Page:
[Content Warning: Mental Health and Suicide]

Dear Mark Aguhar,

Today is Valentine’s Day and I’m dedicating this love letter to you – and all the trans and gender non-conforming Asian Americans, art fags, and fat brown femmes who you have inspired.

As a multidisciplinary artist, you made work that explored queer expression and identity. You were a distinct presence on Tumblr – blogging under the name Call Out Queen – where your posts garnered both fans and backlash from internet trolls who attempted (and failed) to silence you.

Your artwork and blog were heavily inspired by your identity as a fat, Filipinx, trans femme. You posted affirming self-portraits, wrote about survival and mental health, raged against white male privilege, and documented both humorous and mundane moments in your life.

work

ABOVE: #WHITEGIRLPROBLEMS (#NOTATHING),Mark Aguhar, 2012)

By sharing your personal struggles, and celebrating those living outside normative beauty standards, you created a queer internet oasis for thousands. You created more space online, and in the wider world, to love ourselves in the face of hate and erasure.

From verbal harassment to social ostracization, you experienced rejection in queer communities that value masculinity, whiteness, and thinness. In contrast, your fat, brown, and femme body was marked by them as ugly and undesirable. But this did not stop you from taking glamorous photos, declaring yourself “stunning,” and investing in feminine clothing and makeup. You knew that embracing your beauty, and ugliness, was a radical and disruptive act. Those of us following you online learned from your insight.

Your ability to transform nasty incidents of racism into humorous and colorful art pieces were legendary. In #WHITEGIRLPROBLEMS (#NOTATHING), you confront the crushing reality of racism with flippancy and humor. The structural oppression that impacts our lives as queer and trans people of color is twisted into a comedic tool to empower us.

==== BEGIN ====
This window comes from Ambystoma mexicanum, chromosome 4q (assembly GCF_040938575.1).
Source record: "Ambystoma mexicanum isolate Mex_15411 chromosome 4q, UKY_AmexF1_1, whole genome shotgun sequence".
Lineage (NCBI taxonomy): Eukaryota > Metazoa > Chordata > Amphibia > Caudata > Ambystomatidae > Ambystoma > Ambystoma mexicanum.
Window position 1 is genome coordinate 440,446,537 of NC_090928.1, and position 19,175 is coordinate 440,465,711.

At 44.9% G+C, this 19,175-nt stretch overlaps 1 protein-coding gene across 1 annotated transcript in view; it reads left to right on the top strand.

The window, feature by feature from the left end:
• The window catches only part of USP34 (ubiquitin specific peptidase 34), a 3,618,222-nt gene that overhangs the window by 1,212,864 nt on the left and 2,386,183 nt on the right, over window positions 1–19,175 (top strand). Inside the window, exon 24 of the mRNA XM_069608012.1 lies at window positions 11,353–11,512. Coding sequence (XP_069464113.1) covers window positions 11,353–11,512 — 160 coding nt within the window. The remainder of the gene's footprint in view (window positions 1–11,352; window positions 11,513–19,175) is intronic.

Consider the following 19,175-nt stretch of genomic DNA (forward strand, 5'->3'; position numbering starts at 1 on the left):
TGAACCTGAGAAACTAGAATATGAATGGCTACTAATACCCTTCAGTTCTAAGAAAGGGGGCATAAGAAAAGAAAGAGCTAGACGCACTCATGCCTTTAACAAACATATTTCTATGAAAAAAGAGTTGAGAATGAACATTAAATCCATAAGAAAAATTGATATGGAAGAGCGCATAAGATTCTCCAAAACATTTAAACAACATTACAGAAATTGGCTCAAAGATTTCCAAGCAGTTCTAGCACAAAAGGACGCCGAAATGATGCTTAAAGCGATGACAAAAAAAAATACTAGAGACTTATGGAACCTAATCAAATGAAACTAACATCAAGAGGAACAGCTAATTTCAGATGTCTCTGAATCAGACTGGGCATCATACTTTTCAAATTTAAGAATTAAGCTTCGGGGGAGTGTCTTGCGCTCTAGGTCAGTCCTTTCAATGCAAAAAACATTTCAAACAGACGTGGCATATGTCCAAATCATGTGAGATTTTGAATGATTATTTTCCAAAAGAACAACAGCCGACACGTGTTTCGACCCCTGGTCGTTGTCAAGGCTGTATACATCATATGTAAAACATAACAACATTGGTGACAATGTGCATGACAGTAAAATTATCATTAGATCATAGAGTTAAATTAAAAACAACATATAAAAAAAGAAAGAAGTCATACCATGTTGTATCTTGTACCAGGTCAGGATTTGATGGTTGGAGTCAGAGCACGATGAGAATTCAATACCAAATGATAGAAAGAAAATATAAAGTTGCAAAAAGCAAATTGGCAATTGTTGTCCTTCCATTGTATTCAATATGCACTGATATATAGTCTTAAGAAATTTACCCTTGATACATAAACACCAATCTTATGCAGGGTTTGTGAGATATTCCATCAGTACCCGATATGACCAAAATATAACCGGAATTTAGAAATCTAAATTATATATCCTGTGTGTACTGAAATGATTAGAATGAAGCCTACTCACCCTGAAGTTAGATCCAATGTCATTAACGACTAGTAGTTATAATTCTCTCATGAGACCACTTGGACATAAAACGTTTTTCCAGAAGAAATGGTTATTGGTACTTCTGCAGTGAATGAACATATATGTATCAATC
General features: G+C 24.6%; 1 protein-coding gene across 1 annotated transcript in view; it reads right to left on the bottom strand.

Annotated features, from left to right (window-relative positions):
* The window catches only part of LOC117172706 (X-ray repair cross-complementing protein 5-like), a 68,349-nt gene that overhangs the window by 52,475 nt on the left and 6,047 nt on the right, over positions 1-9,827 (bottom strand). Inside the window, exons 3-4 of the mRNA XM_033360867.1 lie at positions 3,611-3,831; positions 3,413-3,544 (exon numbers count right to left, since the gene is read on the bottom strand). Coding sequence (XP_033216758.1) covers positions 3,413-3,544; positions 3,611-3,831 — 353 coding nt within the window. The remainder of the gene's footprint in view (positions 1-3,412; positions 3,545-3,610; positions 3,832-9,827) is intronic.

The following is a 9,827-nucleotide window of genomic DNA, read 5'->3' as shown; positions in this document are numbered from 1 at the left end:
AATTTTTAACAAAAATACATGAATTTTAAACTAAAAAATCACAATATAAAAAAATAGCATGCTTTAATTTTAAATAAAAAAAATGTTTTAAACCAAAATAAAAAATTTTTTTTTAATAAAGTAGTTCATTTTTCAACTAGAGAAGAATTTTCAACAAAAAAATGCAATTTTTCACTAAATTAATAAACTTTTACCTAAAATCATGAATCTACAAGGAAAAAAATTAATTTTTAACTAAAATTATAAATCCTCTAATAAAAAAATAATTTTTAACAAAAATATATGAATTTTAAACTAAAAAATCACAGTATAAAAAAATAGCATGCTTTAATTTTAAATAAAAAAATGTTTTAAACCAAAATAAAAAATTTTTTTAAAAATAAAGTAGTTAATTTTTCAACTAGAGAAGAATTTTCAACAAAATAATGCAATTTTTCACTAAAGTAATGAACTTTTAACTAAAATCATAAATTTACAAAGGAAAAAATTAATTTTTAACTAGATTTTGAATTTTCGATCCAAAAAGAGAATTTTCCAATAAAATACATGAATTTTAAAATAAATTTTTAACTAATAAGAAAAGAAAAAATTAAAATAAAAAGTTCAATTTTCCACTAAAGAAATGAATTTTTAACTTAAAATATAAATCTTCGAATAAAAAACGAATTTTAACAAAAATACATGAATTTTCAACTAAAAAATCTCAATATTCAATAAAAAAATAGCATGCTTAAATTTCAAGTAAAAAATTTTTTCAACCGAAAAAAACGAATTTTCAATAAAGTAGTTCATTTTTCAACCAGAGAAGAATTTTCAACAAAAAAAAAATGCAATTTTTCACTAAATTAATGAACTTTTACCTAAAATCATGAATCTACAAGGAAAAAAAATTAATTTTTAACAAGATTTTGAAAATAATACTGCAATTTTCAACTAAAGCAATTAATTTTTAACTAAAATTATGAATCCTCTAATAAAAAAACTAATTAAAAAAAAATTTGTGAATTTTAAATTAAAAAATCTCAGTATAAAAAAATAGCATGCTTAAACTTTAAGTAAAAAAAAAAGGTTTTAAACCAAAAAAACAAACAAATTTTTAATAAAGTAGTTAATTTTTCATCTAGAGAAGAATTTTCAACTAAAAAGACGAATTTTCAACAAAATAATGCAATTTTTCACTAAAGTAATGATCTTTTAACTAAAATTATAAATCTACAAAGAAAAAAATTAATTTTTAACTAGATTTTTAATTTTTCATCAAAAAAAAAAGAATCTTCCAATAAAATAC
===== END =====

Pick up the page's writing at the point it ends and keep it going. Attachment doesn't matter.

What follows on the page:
It’s been almost 7 years since you committed suicide. Your openness about depression and suicidal ideation helped to cut through the stigma and silence that countless Asian Americans and queer/trans people face surrounding our mental health. Witnessing your resilience gave me hope to survive my own battles with depression and PTSD.

In a blog post dated November 2011, you said:

“I don’t need to be strong, I need for the world to stop being so fucking weak, that my sisters are being swallowed up before my eyes.”

Thank you for sharing your fierce humor, vulnerability, and scathing critiques with all of us online. I can’t enumerate the ways you impacted my life, as a trans Filipinx floundering in a sea of mostly white queer and trans people. I will continue to honor you by loving my fabulous self and living authentically, no matter what the haters say.

May we all carry your torch by lifting up and celebrating sisters like you, Mark.

Aguhar

ABOVE: Mark Aguhar, 2012

You can explore more of Mark Aguhar’s work in Call Out Queen Zine (2012) by Juana Peralta and Roy Pérez.

RIP goddess,

-Turner Willman, 18MillionRising.org

This Love Letters to Movement Leaders series is a part of a collection of love letters that will be released throughout 2018 and 2019.